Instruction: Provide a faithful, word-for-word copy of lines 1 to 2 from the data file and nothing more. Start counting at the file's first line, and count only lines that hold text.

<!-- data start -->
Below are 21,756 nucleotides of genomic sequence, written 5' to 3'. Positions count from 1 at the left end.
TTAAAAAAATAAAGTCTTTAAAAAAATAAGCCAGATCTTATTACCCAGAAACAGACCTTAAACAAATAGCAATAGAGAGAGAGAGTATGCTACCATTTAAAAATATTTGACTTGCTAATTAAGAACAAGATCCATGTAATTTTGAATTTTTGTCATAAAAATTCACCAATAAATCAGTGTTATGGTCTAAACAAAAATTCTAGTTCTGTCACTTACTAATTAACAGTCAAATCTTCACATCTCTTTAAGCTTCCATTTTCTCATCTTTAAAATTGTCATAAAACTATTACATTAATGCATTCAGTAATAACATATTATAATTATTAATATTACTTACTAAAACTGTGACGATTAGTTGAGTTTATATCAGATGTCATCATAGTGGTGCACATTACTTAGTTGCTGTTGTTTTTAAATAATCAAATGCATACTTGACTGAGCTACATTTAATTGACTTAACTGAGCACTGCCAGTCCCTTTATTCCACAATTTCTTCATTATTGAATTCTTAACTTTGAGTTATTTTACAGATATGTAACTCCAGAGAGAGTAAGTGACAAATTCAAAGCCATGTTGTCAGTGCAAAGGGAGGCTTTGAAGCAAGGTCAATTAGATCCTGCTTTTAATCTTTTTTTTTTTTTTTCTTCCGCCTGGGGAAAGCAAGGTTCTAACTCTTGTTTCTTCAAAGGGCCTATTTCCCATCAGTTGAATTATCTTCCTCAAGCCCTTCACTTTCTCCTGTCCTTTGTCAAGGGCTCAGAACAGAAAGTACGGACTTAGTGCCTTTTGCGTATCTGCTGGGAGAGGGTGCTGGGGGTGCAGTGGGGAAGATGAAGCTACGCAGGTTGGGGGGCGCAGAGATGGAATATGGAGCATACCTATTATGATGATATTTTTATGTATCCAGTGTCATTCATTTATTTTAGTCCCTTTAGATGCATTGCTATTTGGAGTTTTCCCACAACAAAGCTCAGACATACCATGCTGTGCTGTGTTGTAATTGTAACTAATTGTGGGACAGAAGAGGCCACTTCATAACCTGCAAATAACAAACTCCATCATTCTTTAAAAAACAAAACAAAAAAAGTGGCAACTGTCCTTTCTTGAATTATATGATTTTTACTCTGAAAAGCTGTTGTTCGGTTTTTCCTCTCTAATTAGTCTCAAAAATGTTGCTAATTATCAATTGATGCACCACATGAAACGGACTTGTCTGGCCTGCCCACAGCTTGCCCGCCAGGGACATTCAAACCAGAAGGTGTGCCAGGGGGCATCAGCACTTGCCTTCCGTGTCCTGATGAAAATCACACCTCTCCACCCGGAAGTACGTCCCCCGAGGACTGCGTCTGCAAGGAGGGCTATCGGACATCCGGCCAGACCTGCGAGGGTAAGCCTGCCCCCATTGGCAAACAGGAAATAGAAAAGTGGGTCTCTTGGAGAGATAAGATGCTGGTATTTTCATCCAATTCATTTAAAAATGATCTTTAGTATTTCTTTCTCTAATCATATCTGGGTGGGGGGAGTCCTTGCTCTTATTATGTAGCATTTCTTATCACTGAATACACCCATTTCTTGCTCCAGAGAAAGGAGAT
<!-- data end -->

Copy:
Below are 21,756 nucleotides of genomic sequence, written 5' to 3'. Positions count from 1 at the left end.
TTAAAAAAATAAAGTCTTTAAAAAAATAAGCCAGATCTTATTACCCAGAAACAGACCTTAAACAAATAGCAATAGAGAGAGAGAGTATGCTACCATTTAAAAATATTTGACTTGCTAATTAAGAACAAGATCCATGTAATTTTGAATTTTTGTCATAAAAATTCACCAATAAATCAGTGTTATGGTCTAAACAAAAATTCTAGTTCTGTCACTTACTAATTAACAGTCAAATCTTCACATCTCTTTAAGCTTCCATTTTCTCATCTTTAAAATTGTCATAAAACTATTACATTAATGCATTCAGTAATAACATATTATAATTATTAATATTACTTACTAAAACTGTGACGATTAGTTGAGTTTATATCAGATGTCATCATAGTGGTGCACATTACTTAGTTGCTGTTGTTTTTAAATAATCAAATGCATACTTGACTGAGCTACATTTAATTGACTTAACTGAGCACTGCCAGTCCCTTTATTCCACAATTTCTTCATTATTGAATTCTTAACTTTGAGTTATTTTACAGATATGTAACTCCAGAGAGAGTAAGTGACAAATTCAAAGCCATGTTGTCAGTGCAAAGGGAGGCTTTGAAGCAAGGTCAATTAGATCCTGCTTTTAATCTTTTTTTTTTTTTTTCTTCCGCCTGGGGAAAGCAAGGTTCTAACTCTTGTTTCTTCAAAGGGCCTATTTCCCATCAGTTGAATTATCTTCCTCAAGCCCTTCACTTTCTCCTGTCCTTTGTCAAGGGCTCAGAACAGAAAGTACGGACTTAGTGCCTTTTGCGTATCTGCTGGGAGAGGGTGCTGGGGGTGCAGTGGGGAAGATGAAGCTACGCAGGTTGGGGGGCGCAGAGATGGAATATGGAGCATACCTATTATGATGATATTTTTATGTATCCAGTGTCATTCATTTATTTTAGTCCCTTTAGATGCATTGCTATTTGGAGTTTTCCCACAACAAAGCTCAGACATACCATGCTGTGCTGTGTTGTAATTGTAACTAATTGTGGGACAGAAGAGGCCACTTCATAACCTGCAAATAACAAACTCCATCATTCTTTAAAAAACAAAACAAAAAAAGTGGCAACTGTCCTTTCTTGAATTATATGATTTTTACTCTGAAAAGCTGTTGTTCGGTTTTTCCTCTCTAATTAGTCTCAAAAATGTTGCTAATTATCAATTGATGCACCACATGAAACGGACTTGTCTGGCCTGCCCACAGCTTGCCCGCCAGGGACATTCAAACCAGAAGGTGTGCCAGGGGGCATCAGCACTTGCCTTCCGTGTCCTGATGAAAATCACACCTCTCCACCCGGAAGTACGTCCCCCGAGGACTGCGTCTGCAAGGAGGGCTATCGGACATCCGGCCAGACCTGCGAGGGTAAGCCTGCCCCCATTGGCAAACAGGAAATAGAAAAGTGGGTCTCTTGGAGAGATAAGATGCTGGTATTTTCATCCAATTCATTTAAAAATGATCTTTAGTATTTCTTTCTCTAATCATATCTGGGTGGGGGGAGTCCTTGCTCTTATTATGTAGCATTTCTTATCACTGAATACACCCATTTCTTGCTCCAGAGAAAGGAGAT